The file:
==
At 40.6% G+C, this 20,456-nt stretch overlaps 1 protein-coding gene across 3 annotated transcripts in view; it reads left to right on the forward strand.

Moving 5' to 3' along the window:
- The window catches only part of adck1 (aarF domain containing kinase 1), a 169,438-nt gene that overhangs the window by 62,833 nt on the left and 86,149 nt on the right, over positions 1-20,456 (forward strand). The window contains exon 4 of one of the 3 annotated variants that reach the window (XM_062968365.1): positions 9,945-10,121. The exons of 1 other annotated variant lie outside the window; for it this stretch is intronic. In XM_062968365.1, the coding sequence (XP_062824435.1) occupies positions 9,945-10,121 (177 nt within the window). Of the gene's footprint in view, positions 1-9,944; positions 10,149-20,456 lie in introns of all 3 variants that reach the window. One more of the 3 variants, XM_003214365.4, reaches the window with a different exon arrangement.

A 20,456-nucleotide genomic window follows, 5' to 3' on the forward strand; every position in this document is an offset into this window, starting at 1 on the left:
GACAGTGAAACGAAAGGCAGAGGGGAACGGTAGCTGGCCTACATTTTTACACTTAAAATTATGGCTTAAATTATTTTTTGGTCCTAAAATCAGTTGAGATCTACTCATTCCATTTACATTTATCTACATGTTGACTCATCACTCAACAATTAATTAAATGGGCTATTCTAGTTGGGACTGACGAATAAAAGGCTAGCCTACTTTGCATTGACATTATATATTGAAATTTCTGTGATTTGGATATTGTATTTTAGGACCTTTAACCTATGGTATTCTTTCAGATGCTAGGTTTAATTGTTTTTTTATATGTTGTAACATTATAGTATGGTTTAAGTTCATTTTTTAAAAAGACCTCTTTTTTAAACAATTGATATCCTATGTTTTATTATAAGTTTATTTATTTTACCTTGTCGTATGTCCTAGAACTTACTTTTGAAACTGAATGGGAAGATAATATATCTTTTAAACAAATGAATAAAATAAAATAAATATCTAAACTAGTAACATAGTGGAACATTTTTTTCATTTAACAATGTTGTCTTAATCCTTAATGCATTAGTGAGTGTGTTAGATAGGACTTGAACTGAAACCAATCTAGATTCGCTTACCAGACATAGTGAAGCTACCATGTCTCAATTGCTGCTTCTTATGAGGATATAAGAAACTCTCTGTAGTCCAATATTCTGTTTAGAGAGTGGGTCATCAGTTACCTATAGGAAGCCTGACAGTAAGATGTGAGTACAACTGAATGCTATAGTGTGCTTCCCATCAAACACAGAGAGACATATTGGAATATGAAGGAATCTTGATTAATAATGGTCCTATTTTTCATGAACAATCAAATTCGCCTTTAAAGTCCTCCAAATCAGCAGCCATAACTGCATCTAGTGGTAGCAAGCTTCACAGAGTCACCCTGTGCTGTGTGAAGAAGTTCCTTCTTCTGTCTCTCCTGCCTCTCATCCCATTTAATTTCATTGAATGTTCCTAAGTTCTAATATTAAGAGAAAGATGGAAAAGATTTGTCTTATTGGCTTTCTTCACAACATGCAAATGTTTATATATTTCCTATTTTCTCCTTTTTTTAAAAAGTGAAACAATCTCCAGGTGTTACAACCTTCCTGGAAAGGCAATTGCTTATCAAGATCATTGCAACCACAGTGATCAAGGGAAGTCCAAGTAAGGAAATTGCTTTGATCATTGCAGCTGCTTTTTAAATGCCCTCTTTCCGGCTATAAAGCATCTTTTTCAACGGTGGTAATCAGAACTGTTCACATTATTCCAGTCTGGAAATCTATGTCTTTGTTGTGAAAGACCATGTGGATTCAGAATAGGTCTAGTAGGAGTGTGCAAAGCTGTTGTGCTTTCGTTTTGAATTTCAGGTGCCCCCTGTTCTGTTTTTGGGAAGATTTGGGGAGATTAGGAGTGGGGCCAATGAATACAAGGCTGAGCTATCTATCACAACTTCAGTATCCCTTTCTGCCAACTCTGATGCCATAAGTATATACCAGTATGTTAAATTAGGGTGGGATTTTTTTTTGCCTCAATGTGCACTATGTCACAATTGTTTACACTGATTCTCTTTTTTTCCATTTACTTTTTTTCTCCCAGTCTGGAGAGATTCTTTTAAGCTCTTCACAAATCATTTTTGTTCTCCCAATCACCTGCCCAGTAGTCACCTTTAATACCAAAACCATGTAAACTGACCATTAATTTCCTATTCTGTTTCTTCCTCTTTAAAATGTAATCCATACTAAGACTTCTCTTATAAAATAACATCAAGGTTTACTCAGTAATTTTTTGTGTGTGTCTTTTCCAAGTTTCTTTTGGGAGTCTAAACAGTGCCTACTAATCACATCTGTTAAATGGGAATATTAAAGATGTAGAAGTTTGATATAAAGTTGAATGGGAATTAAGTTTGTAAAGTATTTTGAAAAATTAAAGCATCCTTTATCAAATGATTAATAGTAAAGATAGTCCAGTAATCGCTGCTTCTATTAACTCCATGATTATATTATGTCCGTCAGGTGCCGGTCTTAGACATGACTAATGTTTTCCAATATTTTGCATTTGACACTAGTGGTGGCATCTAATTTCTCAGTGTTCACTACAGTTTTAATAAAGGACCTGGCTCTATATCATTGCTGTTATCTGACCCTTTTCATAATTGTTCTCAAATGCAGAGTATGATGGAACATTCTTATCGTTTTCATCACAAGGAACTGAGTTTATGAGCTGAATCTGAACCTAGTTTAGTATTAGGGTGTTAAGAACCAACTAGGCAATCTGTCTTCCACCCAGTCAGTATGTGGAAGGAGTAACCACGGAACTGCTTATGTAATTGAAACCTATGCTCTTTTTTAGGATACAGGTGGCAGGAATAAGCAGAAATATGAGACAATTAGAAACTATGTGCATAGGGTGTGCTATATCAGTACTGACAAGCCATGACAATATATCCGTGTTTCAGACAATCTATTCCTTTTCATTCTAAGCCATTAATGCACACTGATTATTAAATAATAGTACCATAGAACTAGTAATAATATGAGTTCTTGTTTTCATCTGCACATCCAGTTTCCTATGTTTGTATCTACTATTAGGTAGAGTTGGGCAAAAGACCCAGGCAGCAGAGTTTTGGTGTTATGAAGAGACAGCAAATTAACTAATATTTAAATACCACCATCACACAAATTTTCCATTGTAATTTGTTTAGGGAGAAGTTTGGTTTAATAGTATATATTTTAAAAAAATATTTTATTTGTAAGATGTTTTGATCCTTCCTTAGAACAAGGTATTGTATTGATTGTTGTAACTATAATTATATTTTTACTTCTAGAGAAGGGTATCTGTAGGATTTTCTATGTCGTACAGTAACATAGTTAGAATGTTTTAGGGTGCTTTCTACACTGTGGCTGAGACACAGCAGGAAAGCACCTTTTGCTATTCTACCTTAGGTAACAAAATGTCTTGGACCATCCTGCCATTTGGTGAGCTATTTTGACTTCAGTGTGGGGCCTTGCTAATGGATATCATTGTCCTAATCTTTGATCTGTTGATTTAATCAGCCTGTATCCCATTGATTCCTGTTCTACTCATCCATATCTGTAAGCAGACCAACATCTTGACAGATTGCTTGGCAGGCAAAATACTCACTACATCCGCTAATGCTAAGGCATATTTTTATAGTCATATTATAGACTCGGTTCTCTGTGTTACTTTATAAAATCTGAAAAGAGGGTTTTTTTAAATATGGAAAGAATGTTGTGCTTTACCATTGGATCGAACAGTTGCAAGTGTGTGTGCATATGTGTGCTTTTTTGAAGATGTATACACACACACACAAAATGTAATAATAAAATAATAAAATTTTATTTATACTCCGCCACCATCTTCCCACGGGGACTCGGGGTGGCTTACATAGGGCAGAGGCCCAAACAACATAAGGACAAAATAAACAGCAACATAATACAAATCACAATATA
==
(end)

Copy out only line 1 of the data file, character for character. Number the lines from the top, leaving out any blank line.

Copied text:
At 40.6% G+C, this 20,456-nt stretch overlaps 1 protein-coding gene across 3 annotated transcripts in view; it reads left to right on the forward strand.